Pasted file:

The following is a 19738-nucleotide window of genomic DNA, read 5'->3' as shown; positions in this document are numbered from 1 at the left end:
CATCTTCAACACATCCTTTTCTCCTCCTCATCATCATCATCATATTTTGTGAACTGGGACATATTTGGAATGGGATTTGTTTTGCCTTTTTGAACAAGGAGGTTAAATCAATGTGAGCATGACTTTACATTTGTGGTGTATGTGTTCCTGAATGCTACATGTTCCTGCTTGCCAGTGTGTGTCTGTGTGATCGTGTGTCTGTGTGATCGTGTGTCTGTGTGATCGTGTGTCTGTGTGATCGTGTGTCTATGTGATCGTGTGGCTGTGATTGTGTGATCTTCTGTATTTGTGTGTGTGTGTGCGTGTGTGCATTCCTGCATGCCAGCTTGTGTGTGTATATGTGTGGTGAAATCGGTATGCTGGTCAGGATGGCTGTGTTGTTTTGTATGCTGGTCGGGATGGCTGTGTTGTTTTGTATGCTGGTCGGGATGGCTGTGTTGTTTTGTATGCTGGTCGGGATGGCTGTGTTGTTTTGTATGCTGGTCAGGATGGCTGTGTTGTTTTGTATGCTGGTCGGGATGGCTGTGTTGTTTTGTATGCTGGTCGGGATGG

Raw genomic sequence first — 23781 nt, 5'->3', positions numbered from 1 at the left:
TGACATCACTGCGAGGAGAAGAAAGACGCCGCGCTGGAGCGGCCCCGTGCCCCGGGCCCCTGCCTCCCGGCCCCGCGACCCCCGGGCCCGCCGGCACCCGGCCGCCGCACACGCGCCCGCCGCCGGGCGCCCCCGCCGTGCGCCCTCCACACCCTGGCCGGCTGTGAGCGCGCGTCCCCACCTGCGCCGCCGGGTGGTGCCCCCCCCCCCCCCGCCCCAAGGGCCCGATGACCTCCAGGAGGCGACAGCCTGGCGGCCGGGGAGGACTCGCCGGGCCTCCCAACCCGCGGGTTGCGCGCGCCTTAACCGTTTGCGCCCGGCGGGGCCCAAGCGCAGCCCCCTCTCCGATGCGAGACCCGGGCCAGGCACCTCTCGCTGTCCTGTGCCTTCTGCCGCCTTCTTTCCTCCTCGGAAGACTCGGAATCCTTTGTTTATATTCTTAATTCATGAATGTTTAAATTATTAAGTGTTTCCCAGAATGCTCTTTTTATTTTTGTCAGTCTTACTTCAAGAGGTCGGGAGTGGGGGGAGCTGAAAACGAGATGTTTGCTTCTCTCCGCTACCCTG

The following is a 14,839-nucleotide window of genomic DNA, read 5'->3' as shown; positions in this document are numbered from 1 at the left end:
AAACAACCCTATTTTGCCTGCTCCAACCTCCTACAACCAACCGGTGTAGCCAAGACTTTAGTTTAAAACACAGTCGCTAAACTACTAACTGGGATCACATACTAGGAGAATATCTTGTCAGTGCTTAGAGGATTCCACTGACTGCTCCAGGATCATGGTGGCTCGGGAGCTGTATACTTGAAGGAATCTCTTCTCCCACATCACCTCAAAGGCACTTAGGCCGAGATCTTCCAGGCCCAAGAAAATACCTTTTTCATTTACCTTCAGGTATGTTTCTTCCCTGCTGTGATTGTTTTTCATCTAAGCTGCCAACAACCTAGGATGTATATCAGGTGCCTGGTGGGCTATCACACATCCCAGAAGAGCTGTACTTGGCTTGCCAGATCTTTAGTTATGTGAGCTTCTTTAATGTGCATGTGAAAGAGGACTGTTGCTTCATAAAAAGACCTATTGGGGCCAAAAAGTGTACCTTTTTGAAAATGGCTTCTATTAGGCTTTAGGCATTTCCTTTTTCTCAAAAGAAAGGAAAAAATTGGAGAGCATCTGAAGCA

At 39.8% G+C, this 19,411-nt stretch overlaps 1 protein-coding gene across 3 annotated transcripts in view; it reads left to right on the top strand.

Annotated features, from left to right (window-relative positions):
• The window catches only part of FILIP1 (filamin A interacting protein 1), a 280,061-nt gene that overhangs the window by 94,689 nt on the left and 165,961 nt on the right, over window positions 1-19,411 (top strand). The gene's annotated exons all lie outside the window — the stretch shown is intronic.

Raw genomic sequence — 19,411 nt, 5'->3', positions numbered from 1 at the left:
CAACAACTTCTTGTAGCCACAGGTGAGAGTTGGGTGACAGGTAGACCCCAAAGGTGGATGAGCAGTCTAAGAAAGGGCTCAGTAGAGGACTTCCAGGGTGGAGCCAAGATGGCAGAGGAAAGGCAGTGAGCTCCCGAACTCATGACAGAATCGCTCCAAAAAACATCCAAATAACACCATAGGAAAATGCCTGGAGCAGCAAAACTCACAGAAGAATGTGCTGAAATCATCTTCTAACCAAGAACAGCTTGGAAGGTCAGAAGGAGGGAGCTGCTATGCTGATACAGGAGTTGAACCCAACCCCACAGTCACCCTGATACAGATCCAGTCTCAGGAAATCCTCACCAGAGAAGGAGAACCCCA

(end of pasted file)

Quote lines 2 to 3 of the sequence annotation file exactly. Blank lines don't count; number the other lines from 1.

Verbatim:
CATCTTCAACACATCCTTTTCTCCTCCTCATCATCATCATCATATTTTGTGAACTGGGACATATTTGGAATGGGATTTGTTTTGCCTTTTTGAACAAGGAGGTTAAATCAATGTGAGCATGACTTTACATTTGTGGTGTATGTGTTCCTGAATGCTACATGTTCCTGCTTGCCAGTGTGTGTCTGTGTGATCGTGTGTCTGTGTGATCGTGTGTCTGTGTGATCGTGTGTCTGTGTGATCGTGTGTCTATGTGATCGTGTGGCTGTGATTGTGTGATCTTCTGTATTTGTGTGTGTGTGTGCGTGTGTGCATTCCTGCATGCCAGCTTGTGTGTGTATATGTGTGGTGAAATCGGTATGCTGGTCAGGATGGCTGTGTTGTTTTGTATGCTGGTCGGGATGGCTGTGTTGTTTTGTATGCTGGTCGGGATGGCTGTGTTGTTTTGTATGCTGGTCGGGATGGCTGTGTTGTTTTGTATGCTGGTCAGGATGGCTGTGTTGTTTTGTATGCTGGTCGGGATGGCTGTGTTGTTTTGTATGCTGGTCGGGATGG

Raw genomic sequence first — 23781 nt, 5'->3', positions numbered from 1 at the left: